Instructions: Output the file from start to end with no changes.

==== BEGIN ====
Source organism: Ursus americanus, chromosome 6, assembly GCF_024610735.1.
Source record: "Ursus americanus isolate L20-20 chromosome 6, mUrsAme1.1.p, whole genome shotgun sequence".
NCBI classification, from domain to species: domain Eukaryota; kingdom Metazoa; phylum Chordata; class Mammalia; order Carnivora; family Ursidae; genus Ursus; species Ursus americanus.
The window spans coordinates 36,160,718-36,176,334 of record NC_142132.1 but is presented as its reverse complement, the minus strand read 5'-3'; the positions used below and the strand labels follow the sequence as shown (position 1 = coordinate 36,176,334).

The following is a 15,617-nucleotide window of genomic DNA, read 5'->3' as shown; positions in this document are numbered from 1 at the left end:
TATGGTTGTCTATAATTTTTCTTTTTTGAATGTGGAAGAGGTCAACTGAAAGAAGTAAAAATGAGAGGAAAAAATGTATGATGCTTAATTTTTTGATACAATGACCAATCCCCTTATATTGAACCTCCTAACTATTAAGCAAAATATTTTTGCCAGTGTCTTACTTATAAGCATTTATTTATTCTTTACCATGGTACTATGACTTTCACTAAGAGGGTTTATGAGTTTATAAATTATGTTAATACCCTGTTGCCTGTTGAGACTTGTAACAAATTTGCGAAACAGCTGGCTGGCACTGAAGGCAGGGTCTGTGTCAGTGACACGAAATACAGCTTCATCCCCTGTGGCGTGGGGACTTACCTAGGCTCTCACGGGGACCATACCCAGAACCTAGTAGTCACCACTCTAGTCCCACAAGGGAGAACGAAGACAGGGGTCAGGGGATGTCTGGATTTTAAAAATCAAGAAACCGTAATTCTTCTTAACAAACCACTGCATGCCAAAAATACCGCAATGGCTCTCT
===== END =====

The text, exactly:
Source organism: Ursus americanus, chromosome 6, assembly GCF_024610735.1.
Source record: "Ursus americanus isolate L20-20 chromosome 6, mUrsAme1.1.p, whole genome shotgun sequence".
NCBI classification, from domain to species: domain Eukaryota; kingdom Metazoa; phylum Chordata; class Mammalia; order Carnivora; family Ursidae; genus Ursus; species Ursus americanus.
The window spans coordinates 36,160,718-36,176,334 of record NC_142132.1 but is presented as its reverse complement, the minus strand read 5'-3'; the positions used below and the strand labels follow the sequence as shown (position 1 = coordinate 36,176,334).

The following is a 15,617-nucleotide window of genomic DNA, read 5'->3' as shown; positions in this document are numbered from 1 at the left end:
TATGGTTGTCTATAATTTTTCTTTTTTGAATGTGGAAGAGGTCAACTGAAAGAAGTAAAAATGAGAGGAAAAAATGTATGATGCTTAATTTTTTGATACAATGACCAATCCCCTTATATTGAACCTCCTAACTATTAAGCAAAATATTTTTGCCAGTGTCTTACTTATAAGCATTTATTTATTCTTTACCATGGTACTATGACTTTCACTAAGAGGGTTTATGAGTTTATAAATTATGTTAATACCCTGTTGCCTGTTGAGACTTGTAACAAATTTGCGAAACAGCTGGCTGGCACTGAAGGCAGGGTCTGTGTCAGTGACACGAAATACAGCTTCATCCCCTGTGGCGTGGGGACTTACCTAGGCTCTCACGGGGACCATACCCAGAACCTAGTAGTCACCACTCTAGTCCCACAAGGGAGAACGAAGACAGGGGTCAGGGGATGTCTGGATTTTAAAAATCAAGAAACCGTAATTCTTCTTAACAAACCACTGCATGCCAAAAATACCGCAATGGCTCTCT